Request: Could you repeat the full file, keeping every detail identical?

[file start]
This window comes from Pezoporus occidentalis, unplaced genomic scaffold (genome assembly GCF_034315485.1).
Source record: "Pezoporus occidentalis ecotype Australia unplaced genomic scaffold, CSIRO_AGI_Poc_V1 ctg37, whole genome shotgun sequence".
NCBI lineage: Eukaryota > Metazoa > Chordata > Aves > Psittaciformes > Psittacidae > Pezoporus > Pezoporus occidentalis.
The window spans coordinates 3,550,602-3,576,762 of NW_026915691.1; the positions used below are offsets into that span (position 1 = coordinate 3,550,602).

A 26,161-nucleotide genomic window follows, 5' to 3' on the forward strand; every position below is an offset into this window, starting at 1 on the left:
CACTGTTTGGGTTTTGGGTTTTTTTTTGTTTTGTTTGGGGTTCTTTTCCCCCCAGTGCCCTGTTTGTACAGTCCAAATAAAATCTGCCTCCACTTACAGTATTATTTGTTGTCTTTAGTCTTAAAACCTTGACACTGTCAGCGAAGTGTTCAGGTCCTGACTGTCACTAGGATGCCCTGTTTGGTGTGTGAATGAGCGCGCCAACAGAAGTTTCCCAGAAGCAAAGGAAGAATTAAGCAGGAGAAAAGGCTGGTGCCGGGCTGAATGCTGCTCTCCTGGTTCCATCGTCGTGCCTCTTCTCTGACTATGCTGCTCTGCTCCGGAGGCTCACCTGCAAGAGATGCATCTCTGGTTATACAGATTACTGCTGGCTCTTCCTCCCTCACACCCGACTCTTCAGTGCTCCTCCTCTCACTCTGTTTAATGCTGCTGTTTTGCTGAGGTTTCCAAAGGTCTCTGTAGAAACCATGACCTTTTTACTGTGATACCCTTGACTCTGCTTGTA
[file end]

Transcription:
This window comes from Pezoporus occidentalis, unplaced genomic scaffold (genome assembly GCF_034315485.1).
Source record: "Pezoporus occidentalis ecotype Australia unplaced genomic scaffold, CSIRO_AGI_Poc_V1 ctg37, whole genome shotgun sequence".
NCBI lineage: Eukaryota > Metazoa > Chordata > Aves > Psittaciformes > Psittacidae > Pezoporus > Pezoporus occidentalis.
The window spans coordinates 3,550,602-3,576,762 of NW_026915691.1; the positions used below are offsets into that span (position 1 = coordinate 3,550,602).

A 26,161-nucleotide genomic window follows, 5' to 3' on the forward strand; every position below is an offset into this window, starting at 1 on the left:
CACTGTTTGGGTTTTGGGTTTTTTTTTGTTTTGTTTGGGGTTCTTTTCCCCCCAGTGCCCTGTTTGTACAGTCCAAATAAAATCTGCCTCCACTTACAGTATTATTTGTTGTCTTTAGTCTTAAAACCTTGACACTGTCAGCGAAGTGTTCAGGTCCTGACTGTCACTAGGATGCCCTGTTTGGTGTGTGAATGAGCGCGCCAACAGAAGTTTCCCAGAAGCAAAGGAAGAATTAAGCAGGAGAAAAGGCTGGTGCCGGGCTGAATGCTGCTCTCCTGGTTCCATCGTCGTGCCTCTTCTCTGACTATGCTGCTCTGCTCCGGAGGCTCACCTGCAAGAGATGCATCTCTGGTTATACAGATTACTGCTGGCTCTTCCTCCCTCACACCCGACTCTTCAGTGCTCCTCCTCTCACTCTGTTTAATGCTGCTGTTTTGCTGAGGTTTCCAAAGGTCTCTGTAGAAACCATGACCTTTTTACTGTGATACCCTTGACTCTGCTTGTA